HyperSolar Surpasses Critical Voltage Threshold to Split Water Molecules for Renewable Hydrogen Fuel Production
Company achieves major milestone of 1.55 volts in its quest to generate renewable hydrogen using any source of water and sunlight
SANTA BARBARA, CA – - HyperSolar, Inc. (OTCQB: HYSR), the developer of a breakthrough technology to produce renewable hydrogen using sunlight and any source of water, today announced that it had reached 1.55 volts (V), a significant milestone achievement in its effort to split water molecules for the production of renewable hydrogen fuel.
While the Company had previously met the challenge of exceeding 1.23 V, the theoretical minimum voltage needed to split water molecules into hydrogen and oxygen, a minimum of 1.5 V is needed to do so for commercially viable real world applications. Examples of these commercial applications include hydrogen-charging stations for fuel-cell vehicles, or warehouse transportation for big box retailers. The 1.55 V breakthrough, in a low-cost single solar cell element, is representative of the tremendous progression of the technology, as the Company announced its 1.4 V breakthrough just one month ago. The results were recorded at the University of Iowa campus research location where researchers are currently focused on further increasing the voltages and currents achievable from their inexpensive light driven hydrogen generation particles.
Following this breakthrough, the company will focus its efforts on increasing the hydrogen production efficiencies of these particles by bonding the ideal fuel production catalyst to the low-cost high-voltage solar cell. In order to achieve this, the company is currently exploring two parallel approaches. The first is to identify materials that interface with well-known hydrogen production catalysts, such as the platinum on solar particles, to improve sunlight-to-hydrogen conversion efficiency. The second is to pursue methods that further increase photo voltages of solar particles to greater than 1.7 V that allow integration of cheaper earth abundant catalysts without significant loss in hydrogen production efficiency.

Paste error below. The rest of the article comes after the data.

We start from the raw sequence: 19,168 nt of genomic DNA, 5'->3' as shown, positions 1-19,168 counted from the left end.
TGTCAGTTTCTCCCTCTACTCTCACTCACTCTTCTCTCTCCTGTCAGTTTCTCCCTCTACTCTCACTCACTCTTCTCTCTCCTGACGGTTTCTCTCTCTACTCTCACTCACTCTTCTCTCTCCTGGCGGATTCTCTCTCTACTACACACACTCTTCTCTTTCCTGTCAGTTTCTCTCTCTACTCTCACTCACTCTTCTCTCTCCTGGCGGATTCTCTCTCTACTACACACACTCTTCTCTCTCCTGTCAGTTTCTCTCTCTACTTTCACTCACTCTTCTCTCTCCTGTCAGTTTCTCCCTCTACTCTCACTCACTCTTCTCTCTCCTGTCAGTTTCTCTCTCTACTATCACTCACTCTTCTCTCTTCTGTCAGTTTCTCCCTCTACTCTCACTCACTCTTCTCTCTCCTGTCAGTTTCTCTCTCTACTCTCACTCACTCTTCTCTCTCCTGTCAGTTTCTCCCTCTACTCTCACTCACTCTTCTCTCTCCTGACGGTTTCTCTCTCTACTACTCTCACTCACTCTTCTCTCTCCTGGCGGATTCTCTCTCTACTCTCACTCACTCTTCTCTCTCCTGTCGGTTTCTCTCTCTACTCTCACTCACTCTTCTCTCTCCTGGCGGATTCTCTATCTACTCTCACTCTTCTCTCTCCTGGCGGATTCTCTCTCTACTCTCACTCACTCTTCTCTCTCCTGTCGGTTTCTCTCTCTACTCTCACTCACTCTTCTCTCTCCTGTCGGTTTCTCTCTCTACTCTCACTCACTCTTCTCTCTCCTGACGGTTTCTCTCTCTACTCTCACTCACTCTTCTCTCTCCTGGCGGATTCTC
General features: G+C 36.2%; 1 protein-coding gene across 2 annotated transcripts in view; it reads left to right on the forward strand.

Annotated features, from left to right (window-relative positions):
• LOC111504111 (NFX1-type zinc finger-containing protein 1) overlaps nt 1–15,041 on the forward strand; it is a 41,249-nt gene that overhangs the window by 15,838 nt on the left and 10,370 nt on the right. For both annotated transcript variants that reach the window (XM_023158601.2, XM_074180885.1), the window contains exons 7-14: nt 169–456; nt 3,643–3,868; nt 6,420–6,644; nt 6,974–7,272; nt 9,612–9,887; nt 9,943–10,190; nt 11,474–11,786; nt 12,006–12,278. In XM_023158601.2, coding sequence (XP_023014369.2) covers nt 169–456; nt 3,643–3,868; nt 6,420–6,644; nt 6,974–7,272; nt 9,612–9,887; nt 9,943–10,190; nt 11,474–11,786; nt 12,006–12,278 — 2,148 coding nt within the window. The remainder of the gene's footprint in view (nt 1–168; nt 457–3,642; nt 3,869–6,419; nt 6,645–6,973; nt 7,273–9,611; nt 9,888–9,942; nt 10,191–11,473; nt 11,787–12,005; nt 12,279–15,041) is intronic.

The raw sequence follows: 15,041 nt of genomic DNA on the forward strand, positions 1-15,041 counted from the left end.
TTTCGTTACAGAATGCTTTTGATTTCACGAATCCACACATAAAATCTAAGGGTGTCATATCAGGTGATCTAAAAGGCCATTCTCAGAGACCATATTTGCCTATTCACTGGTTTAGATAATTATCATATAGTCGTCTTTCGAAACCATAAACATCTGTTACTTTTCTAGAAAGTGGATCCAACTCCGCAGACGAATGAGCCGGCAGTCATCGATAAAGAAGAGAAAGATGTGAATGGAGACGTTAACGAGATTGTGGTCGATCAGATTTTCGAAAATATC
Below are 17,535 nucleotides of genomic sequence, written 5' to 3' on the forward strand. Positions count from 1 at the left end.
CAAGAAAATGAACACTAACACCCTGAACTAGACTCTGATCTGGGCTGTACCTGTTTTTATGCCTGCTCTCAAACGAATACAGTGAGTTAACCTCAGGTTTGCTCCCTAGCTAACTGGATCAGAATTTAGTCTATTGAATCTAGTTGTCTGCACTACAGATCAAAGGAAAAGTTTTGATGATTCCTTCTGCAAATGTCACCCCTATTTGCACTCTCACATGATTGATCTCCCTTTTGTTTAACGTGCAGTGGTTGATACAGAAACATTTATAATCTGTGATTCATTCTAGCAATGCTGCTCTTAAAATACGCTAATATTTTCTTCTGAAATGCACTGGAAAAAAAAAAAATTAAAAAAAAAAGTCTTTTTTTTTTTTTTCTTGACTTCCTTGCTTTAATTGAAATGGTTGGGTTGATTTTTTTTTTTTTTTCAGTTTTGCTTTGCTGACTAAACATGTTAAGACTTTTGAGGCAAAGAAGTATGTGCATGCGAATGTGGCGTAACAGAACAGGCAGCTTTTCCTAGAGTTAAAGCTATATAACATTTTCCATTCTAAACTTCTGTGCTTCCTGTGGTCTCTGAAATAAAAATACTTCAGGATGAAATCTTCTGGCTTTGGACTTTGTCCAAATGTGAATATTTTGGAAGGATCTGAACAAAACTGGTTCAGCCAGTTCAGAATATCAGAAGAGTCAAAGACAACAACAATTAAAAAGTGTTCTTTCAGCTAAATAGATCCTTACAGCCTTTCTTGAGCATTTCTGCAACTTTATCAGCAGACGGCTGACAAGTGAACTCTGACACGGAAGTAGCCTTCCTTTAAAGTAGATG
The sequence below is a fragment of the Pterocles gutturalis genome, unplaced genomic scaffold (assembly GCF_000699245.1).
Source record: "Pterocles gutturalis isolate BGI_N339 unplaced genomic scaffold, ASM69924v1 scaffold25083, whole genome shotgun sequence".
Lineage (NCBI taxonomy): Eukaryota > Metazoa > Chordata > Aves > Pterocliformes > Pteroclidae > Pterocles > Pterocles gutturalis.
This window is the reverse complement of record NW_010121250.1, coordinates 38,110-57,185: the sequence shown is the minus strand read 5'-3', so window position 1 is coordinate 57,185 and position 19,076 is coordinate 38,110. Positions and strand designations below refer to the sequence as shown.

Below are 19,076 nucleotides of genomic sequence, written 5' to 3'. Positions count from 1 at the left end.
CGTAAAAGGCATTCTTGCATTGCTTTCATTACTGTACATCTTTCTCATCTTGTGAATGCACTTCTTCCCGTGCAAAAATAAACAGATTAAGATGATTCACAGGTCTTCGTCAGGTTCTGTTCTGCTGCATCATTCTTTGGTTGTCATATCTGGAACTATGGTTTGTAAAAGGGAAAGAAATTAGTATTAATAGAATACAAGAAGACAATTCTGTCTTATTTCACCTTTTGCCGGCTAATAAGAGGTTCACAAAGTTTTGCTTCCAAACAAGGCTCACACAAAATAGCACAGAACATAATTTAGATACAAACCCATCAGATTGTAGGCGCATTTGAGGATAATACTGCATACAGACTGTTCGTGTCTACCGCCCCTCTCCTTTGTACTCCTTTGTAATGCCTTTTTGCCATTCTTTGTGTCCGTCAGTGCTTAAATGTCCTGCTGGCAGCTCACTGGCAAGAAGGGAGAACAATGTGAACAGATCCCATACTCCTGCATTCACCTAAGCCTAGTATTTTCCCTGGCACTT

“This announcement represents one of the most important milestone achievements the Company has made to date,” said Tim Young, CEO of HyperSolar. “Both the University of Iowa and University of California, Santa Barbara teams have been instrumental in spurring the speed at which our technology has developed, resulting in this voltage breakthrough. We are focused on identifying the next steps for the technology that will make it possible for us to scale up to make a commercial technology that can produce hydrogen fuel at or near the point of distribution, using only water and sunlight.”
HyperSolar’s research is centered on developing a low-cost and submersible hydrogen production particle that can split water molecules under the sun, emulating the core functions of photosynthesis. Each particle is a complete hydrogen generator that contains a novel high voltage solar cell bonded to chemical catalysts by a proprietary encapsulation coating. A video of an early proof-of-concept prototype can be viewed at http://hypersolar.com/
About HyperSolar, Inc.
HyperSolar is developing a breakthrough, low cost technology to make renewable hydrogen using sunlight and any source of water, including seawater and wastewater. Unlike hydrocarbon fuels, such as oil, coal and natural gas, where carbon dioxide and other contaminants are released into the atmosphere when used, hydrogen fuel usage produces pure water as the only byproduct. By optimizing the science of water electrolysis at the nano-level, our low cost nanoparticles mimic photosynthesis to efficiently use sunlight to separate hydrogen from water, to produce environmentally friendly renewable hydrogen. Using our low cost method to produce renewable hydrogen, we intend to enable a world of distributed hydrogen production for renewable electricity and hydrogen fuel cell vehicles. To learn more about HyperSolar, please visit our website at www.hypersolar.com.
Date: Tuesday, September 15, 2015